Finally. Reliable information about cannabis and cancer.

 

Like no other substance in history, cannabis sits at the eye of a storm that is currently upsetting the status quo across the spectrum of political, economic, legal, cultural, scientific and healthcare worlds. 

Chaos and confusion pervade the scene:

  • State regulatory authorities grapple with legalization of both medicinal and recreational cannabis;
  • The “cannabusiness” feeding frenzy attracts all stripes of entrepreneurs, from dealers and growers to venture capital and Big Pharma;
  • Myths, misinformation and marketing clichés promoting expensive, unproven cannabis products dominate the Internet;
  • Proliferating cannabis ‘dispensaries’ present more like hippie head-shops than professional medical suppliers.

Cancer patients have long known of the proven benefits of combining cannabis with their mainstream oncology treatments. But emerging research has created an upsurge of interest in its potential as an anticancer treatment. 

The biggest challenge for patients and caregivers wanting to learn more about how to incorporate cannabis into cancer care is the complete absence of reliable, educated and unbiased information on the subject. 

Until now.

Answering the urgent call for this information is The Thinking Patient’s Guide to Cannabis and Cancer, a practical, patient-centered guidebook by internationally respected medical herbalist and herb-drug interaction expert  Jonathan Treasure. Backed by over 15 years of clinical practice devoted to providing botanical protocols to people with cancer, Treasure brings a formidable expertise to the subject that no journalist, activist, or product manufacturer can.

The first offering from the Thinking Patient's Guide series (coming Fall 2015).

 
Cannabis&Cancer_vol1_cropped.png

From the book

Simpson’s claims to be an authority on curing cancer with his eponymous oil are neither substantiated nor credible, and arguably do considerably more harm than good.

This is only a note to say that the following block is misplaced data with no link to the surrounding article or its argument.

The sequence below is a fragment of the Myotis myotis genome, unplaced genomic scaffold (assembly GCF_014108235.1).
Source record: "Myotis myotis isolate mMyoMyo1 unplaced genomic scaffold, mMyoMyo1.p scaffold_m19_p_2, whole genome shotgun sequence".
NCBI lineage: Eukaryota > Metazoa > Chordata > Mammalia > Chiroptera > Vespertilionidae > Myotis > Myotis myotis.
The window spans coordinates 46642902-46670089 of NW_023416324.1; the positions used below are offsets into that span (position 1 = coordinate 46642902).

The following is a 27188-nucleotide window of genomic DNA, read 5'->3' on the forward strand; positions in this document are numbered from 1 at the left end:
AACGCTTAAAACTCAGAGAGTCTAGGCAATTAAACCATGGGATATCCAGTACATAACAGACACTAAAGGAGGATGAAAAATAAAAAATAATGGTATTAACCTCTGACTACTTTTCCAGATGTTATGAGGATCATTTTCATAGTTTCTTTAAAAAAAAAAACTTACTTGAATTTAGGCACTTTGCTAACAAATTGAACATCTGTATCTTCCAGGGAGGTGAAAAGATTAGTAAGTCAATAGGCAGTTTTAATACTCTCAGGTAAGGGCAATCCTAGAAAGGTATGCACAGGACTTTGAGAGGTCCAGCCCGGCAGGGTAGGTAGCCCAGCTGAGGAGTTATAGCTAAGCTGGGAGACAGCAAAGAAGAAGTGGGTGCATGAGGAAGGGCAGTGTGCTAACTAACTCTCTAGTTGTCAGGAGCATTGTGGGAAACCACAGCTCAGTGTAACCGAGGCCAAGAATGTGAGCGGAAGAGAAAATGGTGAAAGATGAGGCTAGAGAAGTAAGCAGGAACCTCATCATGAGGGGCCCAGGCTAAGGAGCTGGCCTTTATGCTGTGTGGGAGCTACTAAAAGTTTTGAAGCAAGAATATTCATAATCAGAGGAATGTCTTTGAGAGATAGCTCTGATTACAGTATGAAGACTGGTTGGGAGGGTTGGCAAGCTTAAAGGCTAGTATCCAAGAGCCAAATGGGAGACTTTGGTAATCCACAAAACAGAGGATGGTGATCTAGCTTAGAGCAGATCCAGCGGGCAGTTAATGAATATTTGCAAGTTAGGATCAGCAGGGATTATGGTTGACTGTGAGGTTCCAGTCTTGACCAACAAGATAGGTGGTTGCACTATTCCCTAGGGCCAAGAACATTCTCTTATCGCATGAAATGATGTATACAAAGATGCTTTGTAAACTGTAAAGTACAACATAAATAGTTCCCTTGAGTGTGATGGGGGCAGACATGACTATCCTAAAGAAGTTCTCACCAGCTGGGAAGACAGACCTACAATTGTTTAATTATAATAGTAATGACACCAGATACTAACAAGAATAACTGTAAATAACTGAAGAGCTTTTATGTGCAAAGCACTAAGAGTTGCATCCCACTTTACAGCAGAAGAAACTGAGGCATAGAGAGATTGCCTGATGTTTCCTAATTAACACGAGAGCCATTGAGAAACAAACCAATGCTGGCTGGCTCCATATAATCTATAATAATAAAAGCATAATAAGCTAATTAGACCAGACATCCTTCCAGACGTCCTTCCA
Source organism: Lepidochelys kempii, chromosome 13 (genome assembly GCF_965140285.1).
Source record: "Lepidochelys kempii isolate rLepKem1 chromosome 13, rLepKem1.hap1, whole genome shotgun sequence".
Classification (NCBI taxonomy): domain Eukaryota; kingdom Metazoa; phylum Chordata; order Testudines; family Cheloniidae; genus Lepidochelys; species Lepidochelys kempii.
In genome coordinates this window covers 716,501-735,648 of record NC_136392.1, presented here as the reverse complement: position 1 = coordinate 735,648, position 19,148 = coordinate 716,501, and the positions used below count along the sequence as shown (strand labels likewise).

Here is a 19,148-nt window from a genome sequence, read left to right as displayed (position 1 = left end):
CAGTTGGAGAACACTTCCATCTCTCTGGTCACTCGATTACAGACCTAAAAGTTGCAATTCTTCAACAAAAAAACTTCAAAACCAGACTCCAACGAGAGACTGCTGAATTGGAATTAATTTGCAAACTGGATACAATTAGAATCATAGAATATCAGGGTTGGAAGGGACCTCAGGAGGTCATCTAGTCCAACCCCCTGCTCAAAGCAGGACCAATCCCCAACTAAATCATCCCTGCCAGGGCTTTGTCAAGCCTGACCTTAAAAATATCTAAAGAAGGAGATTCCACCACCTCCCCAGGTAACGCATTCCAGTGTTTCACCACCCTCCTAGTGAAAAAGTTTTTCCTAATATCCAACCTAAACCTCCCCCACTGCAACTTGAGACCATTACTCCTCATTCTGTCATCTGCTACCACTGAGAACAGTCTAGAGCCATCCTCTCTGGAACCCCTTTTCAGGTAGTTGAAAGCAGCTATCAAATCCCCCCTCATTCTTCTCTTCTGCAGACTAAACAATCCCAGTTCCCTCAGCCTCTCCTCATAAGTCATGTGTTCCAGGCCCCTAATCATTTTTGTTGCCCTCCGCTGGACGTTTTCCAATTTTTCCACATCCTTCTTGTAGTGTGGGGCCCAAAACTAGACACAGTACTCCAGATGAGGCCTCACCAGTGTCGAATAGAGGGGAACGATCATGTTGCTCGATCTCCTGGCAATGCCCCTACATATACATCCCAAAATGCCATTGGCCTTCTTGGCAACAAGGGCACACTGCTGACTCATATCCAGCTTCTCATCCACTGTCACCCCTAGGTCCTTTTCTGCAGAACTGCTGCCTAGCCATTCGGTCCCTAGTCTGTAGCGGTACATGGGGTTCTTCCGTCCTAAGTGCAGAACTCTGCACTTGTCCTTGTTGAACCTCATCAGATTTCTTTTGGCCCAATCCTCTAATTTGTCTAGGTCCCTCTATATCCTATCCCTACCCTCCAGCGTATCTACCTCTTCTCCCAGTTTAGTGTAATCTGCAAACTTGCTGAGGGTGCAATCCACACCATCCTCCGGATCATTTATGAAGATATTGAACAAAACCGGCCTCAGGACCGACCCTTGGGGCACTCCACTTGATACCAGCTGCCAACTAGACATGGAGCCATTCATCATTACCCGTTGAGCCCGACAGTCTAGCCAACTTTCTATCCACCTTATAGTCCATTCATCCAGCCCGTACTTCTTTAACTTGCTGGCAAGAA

— Chapter 1, "Cannabis & Cancer – Fact and Fiction"
The lines between sativa and indica have become increasingly blurred to the extent that the distinction now has no practical utility in the medicinal marketplace.
— Chapter 3, "What Is Cannabis"
BHO (butane hash oil) should be avoided by patients. Not only is butane toxic, but home manufacture of BHO risks fire and explosion – several fatal injuries have been reported.
— Chapter 5, "Medicinal Cannabis - Forms & Pharmacy"

INSIDE THE BOOK

 

Chapter 1: "Cannabis & Cancer – Fact and Fiction"

Clearcuts myths and misinformation about cannabis and cancer. Explores the context of historical suppression of herbal medicine in the US, and quackwatcher attacks on alternative cancer care. Necessary debunking of Rick Simpson’s influence. Good science, bad science, pseudoscience are distinguished, and guidelines for evaluating testimonials about cancer and cannabis provided.

Chapter 2: "Herbal Medicine & Cancer Care"

Here we explain the basics of herbal medicine and how herbal medicines “work” – a necessary foundation  for understanding cannabis as a medicine. The three key ways herbal medicines are used in cancer treatment are discussed in detail. Cannabis is framed in this context as an “elite” anticancer herb.

Chapter 3: "What Is Cannabis?"

Practical definitions and guide to cannabis classification for patients. Includes botanical naming conventions; current consensus on cannabis species; the “M” word (marijuana); the Sativa vs. Indica debate; Dope vs. Rope; cultivars, strains and a functional guide to cannabis varieties for medicinal users.

Chapter 4: "What Is Medicinal Cannabis?"

Covers the  “identity crisis” of cannabis as both medicine and recreational drug. Describes medicinal uses from antiquity to modernity, including its place in Ayurvedic, Chinese and Traditional Western Herbal medical systems. Addresses the challenges to rehabilitating cannabis as a medicine from the legacy of prohibition, the recreational users, and modern mayhem of "canna-business."

Chapter 5: "Medicinal Cannabis – Forms & Pharmacy"

From the starting point of the crude herb – dried flower buds – a patient-oriented guide to different types of medicinal preparation are described with pros and cons, including hashish, tincture, cannabis oil, infused oil, fresh juice, supercritical CO2 extracts and “medibles” and topicals for external use. Common forms that patients should avoid such as BHO and prescription synthetics are also described.


Next in the series

Volume 2: Sifting the Science
Volume 3: Practicalities & Protocols

Volume 3: Practicalities & Protocols

Volume 2: Sifting the Science